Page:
Thanks to changes two years ago in Canadian copyright law, so-called “copyright trolls”, working for American movie companies, are now able to directly put Canadians on notice when they catch them allegedly sharing copyrighted content.
Thousands of such notices have already been emailed to Canadian Internet users. A street person I know received one from Shaw Cable two weeks ago. It began in part as they all do:
…We have been notified by a content owner that your Internet Protocol (IP) address has been associated with copyright infringement…we are obliged to forward to you the attached copy of the content owner’s notice…
They are obliged by provisions in Canada’s Copyright Modernization Act—Bill C-11—passed into law at the end of 2012.
Back in February, plasma physicist and TED2014 speaker Michel Laberge told the Georgia Straight that magnetized target fusion holds the potential to solve the energy crisis, lower pollution, and stave off further climate change.
Canada Revenue Agency has revealed that the social insurance numbers of around 900 Canadians were stolen from its online systems due to the Heartbleed bug.
The tax agency reported the data breach to the Office of the Privacy Commissioner on Friday (April 11), but waited until today (April 14)—three days—to inform the public.
In a statement posted on the agency's website, CRA commissioner Andrew Treusch said:
It links an at-a-glance, animated front-end to a lot of detailed information about all the supposedly secure storehouses of data on the Internet that have been leaking like sieves.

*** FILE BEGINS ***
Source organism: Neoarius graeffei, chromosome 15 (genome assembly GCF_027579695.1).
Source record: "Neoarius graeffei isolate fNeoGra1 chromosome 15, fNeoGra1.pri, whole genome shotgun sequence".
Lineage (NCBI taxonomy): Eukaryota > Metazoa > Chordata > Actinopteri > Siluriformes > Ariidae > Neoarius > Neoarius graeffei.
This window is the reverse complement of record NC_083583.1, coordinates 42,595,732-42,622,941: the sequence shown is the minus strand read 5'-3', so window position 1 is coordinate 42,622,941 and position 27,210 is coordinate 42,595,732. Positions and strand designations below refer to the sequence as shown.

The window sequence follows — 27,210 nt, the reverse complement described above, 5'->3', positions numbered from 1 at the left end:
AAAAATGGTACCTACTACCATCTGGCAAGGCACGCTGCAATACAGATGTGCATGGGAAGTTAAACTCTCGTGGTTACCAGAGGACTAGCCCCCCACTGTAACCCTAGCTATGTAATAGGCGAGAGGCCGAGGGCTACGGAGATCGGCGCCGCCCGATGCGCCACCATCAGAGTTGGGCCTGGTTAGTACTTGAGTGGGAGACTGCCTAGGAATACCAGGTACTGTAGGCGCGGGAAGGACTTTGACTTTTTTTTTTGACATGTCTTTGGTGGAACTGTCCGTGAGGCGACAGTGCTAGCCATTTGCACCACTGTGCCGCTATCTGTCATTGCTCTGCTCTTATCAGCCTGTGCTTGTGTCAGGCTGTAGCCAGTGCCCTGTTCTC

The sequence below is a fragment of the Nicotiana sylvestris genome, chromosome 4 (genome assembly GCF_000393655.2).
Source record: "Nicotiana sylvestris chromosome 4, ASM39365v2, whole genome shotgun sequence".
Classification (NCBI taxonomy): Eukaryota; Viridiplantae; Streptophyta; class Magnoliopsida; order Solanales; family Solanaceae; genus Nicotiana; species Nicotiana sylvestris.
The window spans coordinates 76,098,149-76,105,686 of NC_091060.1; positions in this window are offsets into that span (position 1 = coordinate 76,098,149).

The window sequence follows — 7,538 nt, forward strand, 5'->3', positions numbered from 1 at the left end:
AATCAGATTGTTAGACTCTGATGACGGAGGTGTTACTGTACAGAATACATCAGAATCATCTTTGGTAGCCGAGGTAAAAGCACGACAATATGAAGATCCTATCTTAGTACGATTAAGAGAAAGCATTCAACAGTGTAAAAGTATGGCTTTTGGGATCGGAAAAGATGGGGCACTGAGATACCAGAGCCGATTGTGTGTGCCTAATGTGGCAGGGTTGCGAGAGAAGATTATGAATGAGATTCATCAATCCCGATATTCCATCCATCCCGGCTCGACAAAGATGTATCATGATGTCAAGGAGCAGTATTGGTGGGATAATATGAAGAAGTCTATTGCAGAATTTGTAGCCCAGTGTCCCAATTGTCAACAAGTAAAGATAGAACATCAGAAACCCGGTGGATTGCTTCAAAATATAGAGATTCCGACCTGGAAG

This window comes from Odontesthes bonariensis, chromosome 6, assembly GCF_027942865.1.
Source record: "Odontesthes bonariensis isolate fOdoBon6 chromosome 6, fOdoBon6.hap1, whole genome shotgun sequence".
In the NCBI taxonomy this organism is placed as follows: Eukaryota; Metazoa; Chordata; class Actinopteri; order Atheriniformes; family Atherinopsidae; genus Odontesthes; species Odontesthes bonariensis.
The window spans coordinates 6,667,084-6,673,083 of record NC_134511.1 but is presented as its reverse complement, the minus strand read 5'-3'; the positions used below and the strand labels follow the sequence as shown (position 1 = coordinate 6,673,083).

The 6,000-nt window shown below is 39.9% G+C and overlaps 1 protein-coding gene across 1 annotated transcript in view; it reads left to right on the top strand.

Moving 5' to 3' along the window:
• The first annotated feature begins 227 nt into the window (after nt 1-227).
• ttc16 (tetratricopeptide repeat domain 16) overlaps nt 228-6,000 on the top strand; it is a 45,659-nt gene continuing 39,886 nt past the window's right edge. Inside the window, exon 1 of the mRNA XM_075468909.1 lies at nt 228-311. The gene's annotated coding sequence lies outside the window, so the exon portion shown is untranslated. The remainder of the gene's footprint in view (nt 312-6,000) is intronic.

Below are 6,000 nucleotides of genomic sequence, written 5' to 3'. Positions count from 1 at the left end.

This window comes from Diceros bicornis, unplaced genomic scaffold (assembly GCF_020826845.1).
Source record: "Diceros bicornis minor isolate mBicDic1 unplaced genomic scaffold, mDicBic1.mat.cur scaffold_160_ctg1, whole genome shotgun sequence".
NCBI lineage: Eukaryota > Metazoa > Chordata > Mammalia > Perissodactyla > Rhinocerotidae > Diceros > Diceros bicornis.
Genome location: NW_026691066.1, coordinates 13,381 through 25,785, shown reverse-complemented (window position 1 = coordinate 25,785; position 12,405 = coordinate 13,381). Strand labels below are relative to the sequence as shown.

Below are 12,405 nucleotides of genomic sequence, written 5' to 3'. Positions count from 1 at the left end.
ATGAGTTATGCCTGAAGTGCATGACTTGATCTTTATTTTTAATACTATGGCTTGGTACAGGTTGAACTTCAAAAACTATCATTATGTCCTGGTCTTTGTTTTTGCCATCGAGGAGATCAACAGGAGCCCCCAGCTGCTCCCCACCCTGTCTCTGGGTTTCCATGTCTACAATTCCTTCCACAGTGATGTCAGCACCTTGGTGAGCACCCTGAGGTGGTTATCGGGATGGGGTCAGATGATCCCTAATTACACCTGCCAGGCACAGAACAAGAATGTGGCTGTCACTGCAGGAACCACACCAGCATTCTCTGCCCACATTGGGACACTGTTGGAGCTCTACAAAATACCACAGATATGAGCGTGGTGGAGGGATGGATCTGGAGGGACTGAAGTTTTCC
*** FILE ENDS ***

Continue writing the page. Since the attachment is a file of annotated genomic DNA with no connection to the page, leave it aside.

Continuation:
Has the Canada Revenue Agency lost the personal data of Canadians due to a security vulnerability in the middle of tax season? We'll have to wait and see.
In a statement posted on its website, the CRA says:
The Canada Revenue Agency (CRA) places first priority on ensuring the confidentiality of taxpayer information.
Logstalgia is a website-access log-visualization tool that replays or streams—in real time—log data as a colourful 2D video animation.
It shows incoming requests to the website as a stream of particles, which either hit the server or miss. The most boring traffic stats look like pong as played by the “Operator” in The Matrix movies. Cute but so what?
Feed Logstalgia the logs of a Distributed Denial of Service attack and the result is mesmerizing and instructive—you can actually watch an attack. And in this case, a picture is worth a thousand words.
Evidence points toward YouTube being the “popular video-sharing site” that unwittingly helped hackers hijack 22,000 browsers to act as a bot-net for a large scale DDoS attack.
In a post the next day on its blog, titled “One of World’s Largest Websites Hacked”, web-security company Incapsula explained that on Wednesday (April 2) it had mitigated a unique Distributed Denial of Service attack.
One of its clients was bombarded by over 20 million GET requests originating from the Web browsers of 22,000 hijacked computers.
Canada's Conservative government has put out its long-awaited digital strategy, and it contains one sentence relevant to Bitcoin. In its "Protecting Canadians" section, the Digital Canada 150 plan, released today (April 4), states:
We will introduce new anti-money laundering and anti-terrorist financing regulations for virtual currencies.
Yes, it's still April Fools' Day, unfortunately. So, you can't actually pay $228,619 to fly to SFU's newest "satellite" campus.
Here's the best line from the Semester in Space website:
Because of increasing pressures on universities to provide measurable learning outcomes that prepare students for immediate entry-level jobs in the resource development sector, the students will receive training in the areas of self-reliance, space industrialization, asteroid mining, and recycling of disused satellites.